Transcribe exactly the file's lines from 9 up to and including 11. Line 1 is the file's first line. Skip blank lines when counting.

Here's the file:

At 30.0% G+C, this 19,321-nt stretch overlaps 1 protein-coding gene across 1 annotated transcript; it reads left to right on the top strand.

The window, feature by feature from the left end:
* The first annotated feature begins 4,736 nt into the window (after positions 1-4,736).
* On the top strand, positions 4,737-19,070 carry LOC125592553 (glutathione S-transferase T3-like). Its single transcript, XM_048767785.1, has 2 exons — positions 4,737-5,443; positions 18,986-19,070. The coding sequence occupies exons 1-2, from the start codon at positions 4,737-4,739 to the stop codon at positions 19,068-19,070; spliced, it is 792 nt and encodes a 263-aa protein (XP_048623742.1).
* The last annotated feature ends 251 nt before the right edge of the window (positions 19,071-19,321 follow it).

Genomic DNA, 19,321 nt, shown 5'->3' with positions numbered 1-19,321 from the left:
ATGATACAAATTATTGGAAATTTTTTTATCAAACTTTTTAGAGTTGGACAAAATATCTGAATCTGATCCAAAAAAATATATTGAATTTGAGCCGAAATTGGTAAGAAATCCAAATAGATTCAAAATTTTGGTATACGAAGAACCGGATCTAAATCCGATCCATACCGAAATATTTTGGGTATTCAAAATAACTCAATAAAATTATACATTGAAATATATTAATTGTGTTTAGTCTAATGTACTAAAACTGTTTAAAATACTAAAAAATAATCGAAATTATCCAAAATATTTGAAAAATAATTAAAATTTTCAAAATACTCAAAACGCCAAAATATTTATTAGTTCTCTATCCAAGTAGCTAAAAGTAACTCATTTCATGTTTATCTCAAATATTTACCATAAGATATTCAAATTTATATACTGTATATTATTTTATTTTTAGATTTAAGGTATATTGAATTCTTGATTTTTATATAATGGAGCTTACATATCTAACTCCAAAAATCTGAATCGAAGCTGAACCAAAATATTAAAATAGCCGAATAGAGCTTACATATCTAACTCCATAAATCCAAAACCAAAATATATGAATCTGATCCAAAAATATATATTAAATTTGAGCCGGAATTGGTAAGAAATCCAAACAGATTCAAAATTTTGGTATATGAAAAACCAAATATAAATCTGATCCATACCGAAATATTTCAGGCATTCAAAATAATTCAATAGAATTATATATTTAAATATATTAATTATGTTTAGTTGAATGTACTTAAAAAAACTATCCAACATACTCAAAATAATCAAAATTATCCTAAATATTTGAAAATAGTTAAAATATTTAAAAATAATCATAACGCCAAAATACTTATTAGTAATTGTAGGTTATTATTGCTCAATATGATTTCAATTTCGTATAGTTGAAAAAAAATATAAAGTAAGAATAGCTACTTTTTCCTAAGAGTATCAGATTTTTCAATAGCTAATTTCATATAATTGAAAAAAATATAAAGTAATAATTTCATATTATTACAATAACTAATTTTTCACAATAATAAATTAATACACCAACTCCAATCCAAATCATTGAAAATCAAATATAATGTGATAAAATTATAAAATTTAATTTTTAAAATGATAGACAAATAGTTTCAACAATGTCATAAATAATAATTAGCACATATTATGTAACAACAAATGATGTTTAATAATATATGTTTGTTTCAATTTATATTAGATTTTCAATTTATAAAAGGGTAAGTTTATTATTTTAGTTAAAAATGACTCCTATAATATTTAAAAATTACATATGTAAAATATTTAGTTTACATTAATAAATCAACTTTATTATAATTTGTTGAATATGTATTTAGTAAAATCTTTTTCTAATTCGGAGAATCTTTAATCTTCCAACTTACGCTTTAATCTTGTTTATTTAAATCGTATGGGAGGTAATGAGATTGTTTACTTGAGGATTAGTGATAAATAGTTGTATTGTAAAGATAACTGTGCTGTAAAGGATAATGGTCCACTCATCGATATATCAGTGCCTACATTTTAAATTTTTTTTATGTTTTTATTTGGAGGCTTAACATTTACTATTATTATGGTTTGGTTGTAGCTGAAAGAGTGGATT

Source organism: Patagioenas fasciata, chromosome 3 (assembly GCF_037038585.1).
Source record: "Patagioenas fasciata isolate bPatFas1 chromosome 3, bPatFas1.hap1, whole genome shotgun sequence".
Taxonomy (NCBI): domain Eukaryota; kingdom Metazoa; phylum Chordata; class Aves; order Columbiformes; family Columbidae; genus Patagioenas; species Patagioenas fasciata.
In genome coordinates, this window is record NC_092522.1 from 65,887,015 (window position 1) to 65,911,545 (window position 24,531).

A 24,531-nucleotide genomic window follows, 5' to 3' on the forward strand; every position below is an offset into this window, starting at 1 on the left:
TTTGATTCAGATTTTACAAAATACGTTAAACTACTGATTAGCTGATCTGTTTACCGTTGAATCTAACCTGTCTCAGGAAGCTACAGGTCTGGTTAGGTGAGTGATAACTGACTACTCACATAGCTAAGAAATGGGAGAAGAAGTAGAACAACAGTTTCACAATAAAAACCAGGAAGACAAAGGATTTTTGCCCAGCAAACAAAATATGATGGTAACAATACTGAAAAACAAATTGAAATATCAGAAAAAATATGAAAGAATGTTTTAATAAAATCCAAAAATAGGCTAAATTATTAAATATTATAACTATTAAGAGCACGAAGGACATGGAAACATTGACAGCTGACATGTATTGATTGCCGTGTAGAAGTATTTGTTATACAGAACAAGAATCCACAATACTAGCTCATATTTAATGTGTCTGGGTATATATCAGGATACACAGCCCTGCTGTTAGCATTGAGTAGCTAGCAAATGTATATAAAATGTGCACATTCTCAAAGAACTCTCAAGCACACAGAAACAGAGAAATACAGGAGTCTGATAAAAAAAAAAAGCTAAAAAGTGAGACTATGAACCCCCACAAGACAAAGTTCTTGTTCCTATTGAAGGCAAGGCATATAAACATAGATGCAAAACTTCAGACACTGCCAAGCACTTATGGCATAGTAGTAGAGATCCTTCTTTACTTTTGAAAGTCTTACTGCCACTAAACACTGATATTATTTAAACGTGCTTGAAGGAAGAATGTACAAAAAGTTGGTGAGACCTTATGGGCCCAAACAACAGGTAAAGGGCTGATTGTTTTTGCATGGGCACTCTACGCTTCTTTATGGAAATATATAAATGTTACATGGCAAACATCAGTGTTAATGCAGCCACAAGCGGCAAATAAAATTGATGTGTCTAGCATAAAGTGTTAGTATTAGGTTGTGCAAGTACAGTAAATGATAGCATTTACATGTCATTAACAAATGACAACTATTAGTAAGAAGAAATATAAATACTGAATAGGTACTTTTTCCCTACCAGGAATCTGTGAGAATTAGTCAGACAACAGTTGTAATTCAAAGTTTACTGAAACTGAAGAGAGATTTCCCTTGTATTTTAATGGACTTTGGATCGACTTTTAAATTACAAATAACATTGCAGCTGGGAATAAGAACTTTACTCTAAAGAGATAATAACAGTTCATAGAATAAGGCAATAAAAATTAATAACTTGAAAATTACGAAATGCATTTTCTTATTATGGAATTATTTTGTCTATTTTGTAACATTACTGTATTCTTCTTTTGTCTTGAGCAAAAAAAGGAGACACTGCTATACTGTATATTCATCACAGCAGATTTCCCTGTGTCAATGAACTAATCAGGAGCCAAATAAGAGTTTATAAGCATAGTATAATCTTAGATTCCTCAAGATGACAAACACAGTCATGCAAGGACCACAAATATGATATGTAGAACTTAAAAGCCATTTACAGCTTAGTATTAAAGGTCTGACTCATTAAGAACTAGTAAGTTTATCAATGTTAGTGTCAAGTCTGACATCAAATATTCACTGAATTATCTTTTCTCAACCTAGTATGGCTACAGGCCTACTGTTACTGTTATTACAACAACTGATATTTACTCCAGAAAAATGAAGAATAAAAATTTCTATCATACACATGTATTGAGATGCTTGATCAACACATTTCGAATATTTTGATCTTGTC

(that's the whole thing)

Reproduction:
Source record: "Patagioenas fasciata isolate bPatFas1 chromosome 3, bPatFas1.hap1, whole genome shotgun sequence".
Taxonomy (NCBI): domain Eukaryota; kingdom Metazoa; phylum Chordata; class Aves; order Columbiformes; family Columbidae; genus Patagioenas; species Patagioenas fasciata.
In genome coordinates, this window is record NC_092522.1 from 65,887,015 (window position 1) to 65,911,545 (window position 24,531).